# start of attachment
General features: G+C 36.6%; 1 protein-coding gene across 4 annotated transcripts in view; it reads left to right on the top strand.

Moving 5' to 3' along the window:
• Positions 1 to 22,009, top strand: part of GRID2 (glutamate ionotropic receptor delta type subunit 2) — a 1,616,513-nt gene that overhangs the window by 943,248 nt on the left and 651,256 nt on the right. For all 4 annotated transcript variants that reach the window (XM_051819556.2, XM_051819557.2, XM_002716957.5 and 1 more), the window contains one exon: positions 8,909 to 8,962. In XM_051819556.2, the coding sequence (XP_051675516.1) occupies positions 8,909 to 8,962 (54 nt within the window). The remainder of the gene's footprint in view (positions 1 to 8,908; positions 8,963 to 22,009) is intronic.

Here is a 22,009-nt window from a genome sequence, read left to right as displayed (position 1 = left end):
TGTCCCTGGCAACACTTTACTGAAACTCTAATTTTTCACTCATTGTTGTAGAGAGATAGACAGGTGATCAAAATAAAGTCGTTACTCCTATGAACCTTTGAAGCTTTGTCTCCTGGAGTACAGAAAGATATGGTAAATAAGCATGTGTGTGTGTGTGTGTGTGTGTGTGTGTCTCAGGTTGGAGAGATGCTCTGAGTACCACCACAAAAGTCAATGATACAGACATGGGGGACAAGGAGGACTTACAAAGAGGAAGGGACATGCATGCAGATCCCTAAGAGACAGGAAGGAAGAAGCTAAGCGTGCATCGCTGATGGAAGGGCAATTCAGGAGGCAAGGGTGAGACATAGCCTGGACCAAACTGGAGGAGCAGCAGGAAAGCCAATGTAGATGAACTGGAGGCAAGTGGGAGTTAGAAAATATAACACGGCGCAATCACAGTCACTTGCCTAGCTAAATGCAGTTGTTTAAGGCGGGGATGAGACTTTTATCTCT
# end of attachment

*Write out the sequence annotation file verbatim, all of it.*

General features: G+C 36.6%; 1 protein-coding gene across 4 annotated transcripts in view; it reads left to right on the top strand.

Moving 5' to 3' along the window:
• Positions 1 to 22,009, top strand: part of GRID2 (glutamate ionotropic receptor delta type subunit 2) — a 1,616,513-nt gene that overhangs the window by 943,248 nt on the left and 651,256 nt on the right. For all 4 annotated transcript variants that reach the window (XM_051819556.2, XM_051819557.2, XM_002716957.5 and 1 more), the window contains one exon: positions 8,909 to 8,962. In XM_051819556.2, the coding sequence (XP_051675516.1) occupies positions 8,909 to 8,962 (54 nt within the window). The remainder of the gene's footprint in view (positions 1 to 8,908; positions 8,963 to 22,009) is intronic.

Here is a 22,009-nt window from a genome sequence, read left to right as displayed (position 1 = left end):
TGTCCCTGGCAACACTTTACTGAAACTCTAATTTTTCACTCATTGTTGTAGAGAGATAGACAGGTGATCAAAATAAAGTCGTTACTCCTATGAACCTTTGAAGCTTTGTCTCCTGGAGTACAGAAAGATATGGTAAATAAGCATGTGTGTGTGTGTGTGTGTGTGTGTGTGTCTCAGGTTGGAGAGATGCTCTGAGTACCACCACAAAAGTCAATGATACAGACATGGGGGACAAGGAGGACTTACAAAGAGGAAGGGACATGCATGCAGATCCCTAAGAGACAGGAAGGAAGAAGCTAAGCGTGCATCGCTGATGGAAGGGCAATTCAGGAGGCAAGGGTGAGACATAGCCTGGACCAAACTGGAGGAGCAGCAGGAAAGCCAATGTAGATGAACTGGAGGCAAGTGGGAGTTAGAAAATATAACACGGCGCAATCACAGTCACTTGCCTAGCTAAATGCAGTTGTTTAAGGCGGGGATGAGACTTTTATCTCT